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Nigerians talk, but are we listening?

We Have Moved

To our own domain at www.nigerianstalk.org Please update your bookmarks and join us over there.

Thank you very much.

Loomnie and Nneoma.

Filed under: General

Tough times, Hideous Conservativism, and That Thing Around Your Neck

Apparently tough times are ahead, according to imnakoya’s March 6th post on the waning of the excess crude fund account. In light of a possibly tenous financial future, solomonsydelle, remains concerned about rumors to replace current Central Bank of Nigeria governor, Charles Soludo, with Yar’adua’s flagrantly unqualified son-in-law, Isa Yuguda.

Tough times call for extraordinary people. Over the past week, many on naijablog, have debated whether Nigerian youth in their “hideous conservatism,” are up to the task of challenging social and political norms. In the closing comments, Jeremy finds that some of the more “hip” Nigerian youth, live and work abroad. I’m sure on that list must be Chimamanda Adichie. Her novel – The Thing Around Your Neck – is forecasted to be the novel to look forward to, according to blogger Loomnie.

While we appreciate the development of the arts and letters by Nigerians in diaspora, we must turn back the spotlight to budding artists, playwrights, and authors in Nigeria who will be featured in the upcoming weeks. Such are highlighted on OreNotes.

On a lighter note, BacktoNaija finds that foreign shoes on Nigerian soil is not a good mix, while the waffarian voices a collective WTF? in response to the incompetence of one Representative Longthroat of the House.

Filed under: Culture and Society, Fashion and Entertainment, Politics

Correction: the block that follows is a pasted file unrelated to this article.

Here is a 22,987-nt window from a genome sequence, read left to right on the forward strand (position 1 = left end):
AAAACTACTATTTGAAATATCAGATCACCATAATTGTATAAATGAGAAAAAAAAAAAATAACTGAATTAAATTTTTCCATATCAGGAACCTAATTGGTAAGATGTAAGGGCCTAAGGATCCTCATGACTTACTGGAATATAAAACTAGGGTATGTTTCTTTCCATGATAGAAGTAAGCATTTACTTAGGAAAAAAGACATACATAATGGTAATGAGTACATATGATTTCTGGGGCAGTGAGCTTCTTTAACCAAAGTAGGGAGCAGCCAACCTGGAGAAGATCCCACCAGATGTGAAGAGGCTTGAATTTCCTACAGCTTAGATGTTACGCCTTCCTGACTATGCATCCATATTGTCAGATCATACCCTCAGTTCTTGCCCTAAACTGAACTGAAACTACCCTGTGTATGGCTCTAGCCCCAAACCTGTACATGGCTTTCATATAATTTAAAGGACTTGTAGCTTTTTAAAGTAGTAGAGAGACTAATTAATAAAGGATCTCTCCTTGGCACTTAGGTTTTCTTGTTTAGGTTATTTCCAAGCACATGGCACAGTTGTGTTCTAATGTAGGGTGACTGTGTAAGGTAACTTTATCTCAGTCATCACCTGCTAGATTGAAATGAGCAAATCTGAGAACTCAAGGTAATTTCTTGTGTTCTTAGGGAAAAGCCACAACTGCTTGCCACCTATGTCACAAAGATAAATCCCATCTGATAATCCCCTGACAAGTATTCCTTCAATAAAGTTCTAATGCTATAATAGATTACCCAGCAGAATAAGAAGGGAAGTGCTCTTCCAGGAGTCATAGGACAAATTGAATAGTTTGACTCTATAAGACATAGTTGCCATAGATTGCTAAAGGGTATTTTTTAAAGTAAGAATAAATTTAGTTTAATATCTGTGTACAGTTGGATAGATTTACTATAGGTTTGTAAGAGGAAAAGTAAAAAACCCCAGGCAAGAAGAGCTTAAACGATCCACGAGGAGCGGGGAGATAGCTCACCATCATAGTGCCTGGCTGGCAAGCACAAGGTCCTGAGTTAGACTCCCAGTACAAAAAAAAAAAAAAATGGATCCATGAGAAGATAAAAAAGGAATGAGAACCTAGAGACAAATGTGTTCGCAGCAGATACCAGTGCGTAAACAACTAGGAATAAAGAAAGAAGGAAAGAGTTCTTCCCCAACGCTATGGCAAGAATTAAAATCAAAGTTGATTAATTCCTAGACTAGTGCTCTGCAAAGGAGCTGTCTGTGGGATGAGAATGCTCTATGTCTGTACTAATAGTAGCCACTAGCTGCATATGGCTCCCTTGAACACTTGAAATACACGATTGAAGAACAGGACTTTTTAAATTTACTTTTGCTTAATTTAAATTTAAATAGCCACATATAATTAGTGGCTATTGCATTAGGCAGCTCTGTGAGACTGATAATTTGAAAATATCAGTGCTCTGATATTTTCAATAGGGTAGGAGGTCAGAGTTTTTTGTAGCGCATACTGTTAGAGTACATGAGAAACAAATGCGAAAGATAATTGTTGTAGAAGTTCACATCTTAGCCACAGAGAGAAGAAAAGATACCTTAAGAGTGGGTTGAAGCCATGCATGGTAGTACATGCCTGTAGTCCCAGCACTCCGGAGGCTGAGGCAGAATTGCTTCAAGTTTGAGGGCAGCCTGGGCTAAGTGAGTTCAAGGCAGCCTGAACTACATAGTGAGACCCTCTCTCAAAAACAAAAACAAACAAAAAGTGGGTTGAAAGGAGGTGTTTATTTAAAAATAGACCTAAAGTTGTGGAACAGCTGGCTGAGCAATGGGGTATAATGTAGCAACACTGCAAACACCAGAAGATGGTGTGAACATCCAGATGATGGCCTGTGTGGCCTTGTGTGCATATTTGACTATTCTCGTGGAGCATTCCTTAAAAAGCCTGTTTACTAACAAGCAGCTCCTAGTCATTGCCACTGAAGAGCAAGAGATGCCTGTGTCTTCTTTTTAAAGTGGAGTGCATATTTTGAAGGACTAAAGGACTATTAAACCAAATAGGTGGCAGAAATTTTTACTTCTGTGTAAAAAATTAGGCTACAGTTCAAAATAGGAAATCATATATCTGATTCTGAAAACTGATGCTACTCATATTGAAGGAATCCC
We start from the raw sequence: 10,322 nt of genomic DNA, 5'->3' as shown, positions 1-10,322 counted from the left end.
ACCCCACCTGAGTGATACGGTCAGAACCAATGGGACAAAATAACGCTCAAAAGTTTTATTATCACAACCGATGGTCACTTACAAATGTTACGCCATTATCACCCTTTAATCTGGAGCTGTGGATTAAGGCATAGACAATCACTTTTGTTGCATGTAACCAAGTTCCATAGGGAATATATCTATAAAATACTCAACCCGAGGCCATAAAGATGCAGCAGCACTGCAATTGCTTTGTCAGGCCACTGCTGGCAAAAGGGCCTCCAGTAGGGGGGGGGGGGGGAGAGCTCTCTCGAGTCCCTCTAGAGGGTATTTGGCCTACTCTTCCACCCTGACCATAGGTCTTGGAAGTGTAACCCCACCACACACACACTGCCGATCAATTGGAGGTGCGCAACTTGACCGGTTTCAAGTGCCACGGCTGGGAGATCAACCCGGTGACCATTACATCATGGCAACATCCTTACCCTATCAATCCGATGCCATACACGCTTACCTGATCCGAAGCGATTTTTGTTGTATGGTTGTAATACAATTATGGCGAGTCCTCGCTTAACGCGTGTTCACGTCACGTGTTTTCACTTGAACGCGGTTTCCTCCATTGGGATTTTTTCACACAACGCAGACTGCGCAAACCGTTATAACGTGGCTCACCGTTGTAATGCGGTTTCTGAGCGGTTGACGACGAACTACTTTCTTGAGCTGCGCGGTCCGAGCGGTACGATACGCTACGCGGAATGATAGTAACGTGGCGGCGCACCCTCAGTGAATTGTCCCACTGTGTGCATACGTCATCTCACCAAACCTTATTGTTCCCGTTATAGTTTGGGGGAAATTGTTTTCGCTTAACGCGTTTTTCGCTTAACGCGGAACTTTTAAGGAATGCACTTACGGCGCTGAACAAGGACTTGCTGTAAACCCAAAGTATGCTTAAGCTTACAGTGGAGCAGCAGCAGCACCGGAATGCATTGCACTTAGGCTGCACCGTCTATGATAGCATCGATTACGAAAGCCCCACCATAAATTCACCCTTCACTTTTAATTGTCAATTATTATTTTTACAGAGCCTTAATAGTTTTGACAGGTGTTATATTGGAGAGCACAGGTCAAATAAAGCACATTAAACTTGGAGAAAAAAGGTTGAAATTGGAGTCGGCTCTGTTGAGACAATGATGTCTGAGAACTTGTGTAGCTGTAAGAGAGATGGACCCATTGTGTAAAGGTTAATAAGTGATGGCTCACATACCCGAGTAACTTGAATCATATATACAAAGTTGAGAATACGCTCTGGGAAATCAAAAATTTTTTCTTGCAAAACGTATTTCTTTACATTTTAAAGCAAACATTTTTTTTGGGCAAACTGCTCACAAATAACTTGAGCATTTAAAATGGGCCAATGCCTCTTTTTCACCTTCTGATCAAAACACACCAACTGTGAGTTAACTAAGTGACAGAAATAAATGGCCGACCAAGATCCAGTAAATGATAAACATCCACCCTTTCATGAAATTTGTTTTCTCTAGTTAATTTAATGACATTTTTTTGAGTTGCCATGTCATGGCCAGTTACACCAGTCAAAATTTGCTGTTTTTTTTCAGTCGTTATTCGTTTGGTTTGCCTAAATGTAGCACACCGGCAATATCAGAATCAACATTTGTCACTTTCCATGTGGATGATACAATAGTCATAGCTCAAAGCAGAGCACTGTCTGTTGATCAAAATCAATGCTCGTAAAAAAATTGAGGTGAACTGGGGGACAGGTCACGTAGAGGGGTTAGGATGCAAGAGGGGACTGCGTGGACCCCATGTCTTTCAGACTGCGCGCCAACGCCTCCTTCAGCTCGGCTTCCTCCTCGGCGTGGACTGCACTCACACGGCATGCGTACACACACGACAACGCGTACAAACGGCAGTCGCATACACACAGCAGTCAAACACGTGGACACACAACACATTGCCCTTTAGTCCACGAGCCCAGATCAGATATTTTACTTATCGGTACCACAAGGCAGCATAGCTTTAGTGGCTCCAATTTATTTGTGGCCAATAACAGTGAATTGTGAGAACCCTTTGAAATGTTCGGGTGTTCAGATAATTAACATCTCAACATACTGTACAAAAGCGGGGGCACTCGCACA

Listen Up!

Nigerians talk.  We all know it – from the office, to the marketplace, to the village and from the city – we Nigerians make it a point to have our voices heard.  While we continue to make use of traditional means of communication, a growing number of Nigerians, young and old, are taking advantage of the blogosphere in order to reach a much larger audience than ever imagined.  The past few years have witnessed the rise and rise of Nigerians bloggers both from within Nigeria and abroad.  We are incredibly proud of this growing movement and wish to support it by presenting the best of what Nigerian bloggers have to offer.

NigeriansTalk is a weekly review of posts written by bloggers of Nigerian extraction, bloggers living in Nigeria and bloggers who blog about Nigeria. NigeriansTalk seeks to cover the wide spectrum of perspectives on various social, political, and personal issues, issues that affect Nigerians at home and abroad.  We would like to recognize those bloggers who through their efforts sustain a much needed dialogue on the state of the nation.  We hope that through our collective voices, we will bring about the future we seek for our country.

In the upcoming weeks, bloggers Olumide of loomnie.com and Nneoma of pyoowata.blogspot.com will select blog posts on and/or by Nigerians on selected topics. Relevant posts on the selected topics will be summarized and presented in a single post per review here on NigeriansTalk. Our posts will be open for discussion and your comments are highly welcome.

We hope to involve as many Nigerian bloggers in this pan-Nigerian blogging project.  If you are interested in becoming a regular contributor for NigeriansTalks.com, please email (Loomnie at loomnie-at-loomnie.com or Nneoma at nnwachuku-at-gmail.com).  Becoming a contributor for NigeriansTalk requires a minimal time commitment as contributors will at most post about once a month.

Nigerians talk. Are we listening?

Filed under: General

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NigeriansTalk is a weekly review of posts written by bloggers of Nigerian extraction, bloggers living in Nigeria and bloggers who blog about Nigeria. NigeriansTalk seeks to cover the wide spectrum of perspectives on various social, political, and personal issues, issues that affect Nigerians at home and abroad. We hope that through our collective voices, we will bring about the future we seek for our country.

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